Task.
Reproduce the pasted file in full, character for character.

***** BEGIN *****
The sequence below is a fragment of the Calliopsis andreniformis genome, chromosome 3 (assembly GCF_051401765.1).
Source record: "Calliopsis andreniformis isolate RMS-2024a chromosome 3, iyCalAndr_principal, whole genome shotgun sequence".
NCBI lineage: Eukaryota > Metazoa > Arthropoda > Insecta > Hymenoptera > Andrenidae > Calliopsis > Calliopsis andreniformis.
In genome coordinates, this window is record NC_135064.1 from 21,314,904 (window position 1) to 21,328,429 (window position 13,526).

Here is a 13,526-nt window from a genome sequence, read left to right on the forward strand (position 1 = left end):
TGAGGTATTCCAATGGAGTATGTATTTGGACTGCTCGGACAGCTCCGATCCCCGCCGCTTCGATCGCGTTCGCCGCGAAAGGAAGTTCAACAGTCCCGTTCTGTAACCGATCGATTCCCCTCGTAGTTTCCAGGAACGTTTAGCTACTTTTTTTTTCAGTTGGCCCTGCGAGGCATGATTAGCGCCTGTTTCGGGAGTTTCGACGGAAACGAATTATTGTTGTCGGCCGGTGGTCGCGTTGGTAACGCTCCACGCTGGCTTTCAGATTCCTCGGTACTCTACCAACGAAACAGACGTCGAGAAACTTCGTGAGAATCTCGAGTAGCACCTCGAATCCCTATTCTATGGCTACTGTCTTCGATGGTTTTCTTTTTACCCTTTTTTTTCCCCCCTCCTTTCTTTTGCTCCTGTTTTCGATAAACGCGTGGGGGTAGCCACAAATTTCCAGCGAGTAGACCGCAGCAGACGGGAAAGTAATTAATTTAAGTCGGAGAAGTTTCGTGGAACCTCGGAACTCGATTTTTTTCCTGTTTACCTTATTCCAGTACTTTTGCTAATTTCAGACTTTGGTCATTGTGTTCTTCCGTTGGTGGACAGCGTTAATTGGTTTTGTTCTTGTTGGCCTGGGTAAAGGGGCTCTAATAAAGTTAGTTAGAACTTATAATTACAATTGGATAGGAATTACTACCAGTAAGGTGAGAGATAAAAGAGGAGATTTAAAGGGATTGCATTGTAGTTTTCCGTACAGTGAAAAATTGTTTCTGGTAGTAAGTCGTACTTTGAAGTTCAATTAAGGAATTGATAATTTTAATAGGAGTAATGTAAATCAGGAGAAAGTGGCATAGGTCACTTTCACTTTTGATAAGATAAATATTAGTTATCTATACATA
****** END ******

The sequence below is a fragment of the Calliopsis andreniformis genome, chromosome 3 (assembly GCF_051401765.1).
Source record: "Calliopsis andreniformis isolate RMS-2024a chromosome 3, iyCalAndr_principal, whole genome shotgun sequence".
NCBI lineage: Eukaryota > Metazoa > Arthropoda > Insecta > Hymenoptera > Andrenidae > Calliopsis > Calliopsis andreniformis.
In genome coordinates, this window is record NC_135064.1 from 21,314,904 (window position 1) to 21,328,429 (window position 13,526).

Here is a 13,526-nt window from a genome sequence, read left to right on the forward strand (position 1 = left end):
TGAGGTATTCCAATGGAGTATGTATTTGGACTGCTCGGACAGCTCCGATCCCCGCCGCTTCGATCGCGTTCGCCGCGAAAGGAAGTTCAACAGTCCCGTTCTGTAACCGATCGATTCCCCTCGTAGTTTCCAGGAACGTTTAGCTACTTTTTTTTTCAGTTGGCCCTGCGAGGCATGATTAGCGCCTGTTTCGGGAGTTTCGACGGAAACGAATTATTGTTGTCGGCCGGTGGTCGCGTTGGTAACGCTCCACGCTGGCTTTCAGATTCCTCGGTACTCTACCAACGAAACAGACGTCGAGAAACTTCGTGAGAATCTCGAGTAGCACCTCGAATCCCTATTCTATGGCTACTGTCTTCGATGGTTTTCTTTTTACCCTTTTTTTTCCCCCCTCCTTTCTTTTGCTCCTGTTTTCGATAAACGCGTGGGGGTAGCCACAAATTTCCAGCGAGTAGACCGCAGCAGACGGGAAAGTAATTAATTTAAGTCGGAGAAGTTTCGTGGAACCTCGGAACTCGATTTTTTTCCTGTTTACCTTATTCCAGTACTTTTGCTAATTTCAGACTTTGGTCATTGTGTTCTTCCGTTGGTGGACAGCGTTAATTGGTTTTGTTCTTGTTGGCCTGGGTAAAGGGGCTCTAATAAAGTTAGTTAGAACTTATAATTACAATTGGATAGGAATTACTACCAGTAAGGTGAGAGATAAAAGAGGAGATTTAAAGGGATTGCATTGTAGTTTTCCGTACAGTGAAAAATTGTTTCTGGTAGTAAGTCGTACTTTGAAGTTCAATTAAGGAATTGATAATTTTAATAGGAGTAATGTAAATCAGGAGAAAGTGGCATAGGTCACTTTCACTTTTGATAAGATAAATATTAGTTATCTATACATA